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Coronavirus pandemic creates riskier market for Seattle's sex workers

The S.H.E. Clinic, which operates every Wednesday at the Aurora Commons, has recently begun helping female-identified sex workers learn how to stay safer during the coronavirus pandemic.
The S.H.E. Clinic, which operates every Wednesday at the Aurora Commons, has recently begun helping female-identified sex workers learn how to stay safer during the coronavirus pandemic.

The coronavirus pandemic has changed the economics of all kinds of markets. Including the market for sex on Aurora Avenue in Seattle.

Lisa Etter Carlson is the director of Health and Women’s Initiatives at the Aurora Commons, a gathering space for sex workers and other unhoused people on Aurora. She says social distancing has slowed buyer demand. But not ended it.

"There are always, always men out there," Carlson said. "The drive is always there, regardless of the risk."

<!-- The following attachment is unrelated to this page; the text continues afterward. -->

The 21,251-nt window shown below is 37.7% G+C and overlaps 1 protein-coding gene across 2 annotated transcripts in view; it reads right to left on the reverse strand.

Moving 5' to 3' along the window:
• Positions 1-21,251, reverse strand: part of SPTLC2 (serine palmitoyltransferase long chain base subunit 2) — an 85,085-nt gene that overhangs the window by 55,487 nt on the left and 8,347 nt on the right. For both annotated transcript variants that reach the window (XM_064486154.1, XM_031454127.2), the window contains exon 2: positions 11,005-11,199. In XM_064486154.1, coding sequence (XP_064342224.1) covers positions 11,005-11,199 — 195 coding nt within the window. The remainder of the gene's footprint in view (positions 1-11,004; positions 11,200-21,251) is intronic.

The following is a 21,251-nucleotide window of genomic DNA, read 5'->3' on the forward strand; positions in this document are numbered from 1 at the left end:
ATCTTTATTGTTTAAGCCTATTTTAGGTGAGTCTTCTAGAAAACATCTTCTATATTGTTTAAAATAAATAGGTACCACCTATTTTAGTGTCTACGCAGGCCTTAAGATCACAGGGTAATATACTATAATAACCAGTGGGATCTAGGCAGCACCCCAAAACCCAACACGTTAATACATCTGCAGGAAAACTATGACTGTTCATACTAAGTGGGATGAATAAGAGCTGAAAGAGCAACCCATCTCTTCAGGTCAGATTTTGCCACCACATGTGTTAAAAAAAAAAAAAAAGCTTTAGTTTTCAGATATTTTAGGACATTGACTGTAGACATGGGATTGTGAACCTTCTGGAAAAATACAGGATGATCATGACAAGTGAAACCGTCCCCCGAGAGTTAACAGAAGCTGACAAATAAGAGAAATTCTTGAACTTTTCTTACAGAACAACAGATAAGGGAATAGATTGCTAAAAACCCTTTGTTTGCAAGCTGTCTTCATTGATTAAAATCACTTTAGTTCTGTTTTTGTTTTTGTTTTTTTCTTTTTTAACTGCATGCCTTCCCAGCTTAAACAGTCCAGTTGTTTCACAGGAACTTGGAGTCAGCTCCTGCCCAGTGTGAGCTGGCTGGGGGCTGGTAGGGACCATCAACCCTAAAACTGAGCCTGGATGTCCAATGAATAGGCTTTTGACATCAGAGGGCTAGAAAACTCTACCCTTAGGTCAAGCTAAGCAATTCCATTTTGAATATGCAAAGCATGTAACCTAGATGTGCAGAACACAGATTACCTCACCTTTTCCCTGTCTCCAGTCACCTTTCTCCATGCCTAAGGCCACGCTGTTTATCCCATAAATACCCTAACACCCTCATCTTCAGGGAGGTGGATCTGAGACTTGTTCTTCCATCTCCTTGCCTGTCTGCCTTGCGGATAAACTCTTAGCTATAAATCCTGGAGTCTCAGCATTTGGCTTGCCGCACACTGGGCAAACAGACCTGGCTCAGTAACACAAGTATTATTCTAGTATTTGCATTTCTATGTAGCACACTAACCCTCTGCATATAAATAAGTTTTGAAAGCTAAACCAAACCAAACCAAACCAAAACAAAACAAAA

Meanwhile, supply has held steady. Most of the women who sell sex on Aurora don’t have the luxury of stopping work. Many are just trying to get food, shelter, and enough drugs to avoid withdrawal. Some have pimps and are forced into the work.

All of that has skewed the market toward the men who buy — at the cost of the women who sell.

"What happens," Carlson said, "is the buyers require riskier behaviors at a lower cost."

That means more interactions, fewer condoms, and less money at the end of the day. It's a harsh reality for a vulnerable population, which has already seen outbreaks of HIV and hepatitis A in recent years.

The Aurora Commons offers a free medical clinic on Wednesdays, where sex workers can get checked for fevers, pick up condoms, and get information on safer sex during the pandemic. The Commons also offers something these women can’t get anywhere else on Aurora Avenue — a place where they’re welcome to wash their hands.

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Posey produces, reports, and edits stories for Sound Effect. Before joining the Sound Effect team, Posey worked as a producer at KUOW and WNYC. She has also worked for The Moth and StoryCorps. She holds a certificate in documentary audio production from Duke's Center for Documentary Studies and a certificate in non-fiction writing from the Salt Institute for Documentary Studies. She lives in Seattle with her wife, her daughter, and a fluffy dog.